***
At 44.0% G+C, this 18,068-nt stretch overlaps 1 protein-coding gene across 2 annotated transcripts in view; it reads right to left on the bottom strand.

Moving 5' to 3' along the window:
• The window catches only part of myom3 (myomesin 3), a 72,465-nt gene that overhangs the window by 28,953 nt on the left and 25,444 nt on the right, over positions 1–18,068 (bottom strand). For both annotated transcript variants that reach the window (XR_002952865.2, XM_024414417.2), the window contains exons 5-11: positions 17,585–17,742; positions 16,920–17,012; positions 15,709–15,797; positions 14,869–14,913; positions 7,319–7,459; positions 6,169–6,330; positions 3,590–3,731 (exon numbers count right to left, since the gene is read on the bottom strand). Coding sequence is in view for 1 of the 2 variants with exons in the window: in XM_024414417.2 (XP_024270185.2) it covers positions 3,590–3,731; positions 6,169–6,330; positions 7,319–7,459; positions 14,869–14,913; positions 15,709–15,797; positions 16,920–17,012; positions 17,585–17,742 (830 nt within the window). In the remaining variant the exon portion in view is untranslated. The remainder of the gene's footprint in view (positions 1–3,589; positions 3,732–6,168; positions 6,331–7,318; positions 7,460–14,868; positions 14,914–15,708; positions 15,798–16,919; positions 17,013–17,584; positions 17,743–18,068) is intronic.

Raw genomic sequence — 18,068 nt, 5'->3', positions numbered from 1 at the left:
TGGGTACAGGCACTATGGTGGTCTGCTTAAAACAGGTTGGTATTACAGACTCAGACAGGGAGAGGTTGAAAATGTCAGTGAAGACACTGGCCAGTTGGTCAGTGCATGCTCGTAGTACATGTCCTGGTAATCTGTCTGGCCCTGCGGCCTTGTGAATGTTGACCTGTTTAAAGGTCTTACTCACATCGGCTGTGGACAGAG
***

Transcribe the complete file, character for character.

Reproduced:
At 44.0% G+C, this 18,068-nt stretch overlaps 1 protein-coding gene across 2 annotated transcripts in view; it reads right to left on the bottom strand.

Moving 5' to 3' along the window:
• The window catches only part of myom3 (myomesin 3), a 72,465-nt gene that overhangs the window by 28,953 nt on the left and 25,444 nt on the right, over positions 1–18,068 (bottom strand). For both annotated transcript variants that reach the window (XR_002952865.2, XM_024414417.2), the window contains exons 5-11: positions 17,585–17,742; positions 16,920–17,012; positions 15,709–15,797; positions 14,869–14,913; positions 7,319–7,459; positions 6,169–6,330; positions 3,590–3,731 (exon numbers count right to left, since the gene is read on the bottom strand). Coding sequence is in view for 1 of the 2 variants with exons in the window: in XM_024414417.2 (XP_024270185.2) it covers positions 3,590–3,731; positions 6,169–6,330; positions 7,319–7,459; positions 14,869–14,913; positions 15,709–15,797; positions 16,920–17,012; positions 17,585–17,742 (830 nt within the window). In the remaining variant the exon portion in view is untranslated. The remainder of the gene's footprint in view (positions 1–3,589; positions 3,732–6,168; positions 6,331–7,318; positions 7,460–14,868; positions 14,914–15,708; positions 15,798–16,919; positions 17,013–17,584; positions 17,743–18,068) is intronic.

Raw genomic sequence — 18,068 nt, 5'->3', positions numbered from 1 at the left:
TGGGTACAGGCACTATGGTGGTCTGCTTAAAACAGGTTGGTATTACAGACTCAGACAGGGAGAGGTTGAAAATGTCAGTGAAGACACTGGCCAGTTGGTCAGTGCATGCTCGTAGTACATGTCCTGGTAATCTGTCTGGCCCTGCGGCCTTGTGAATGTTGACCTGTTTAAAGGTCTTACTCACATCGGCTGTGGACAGAG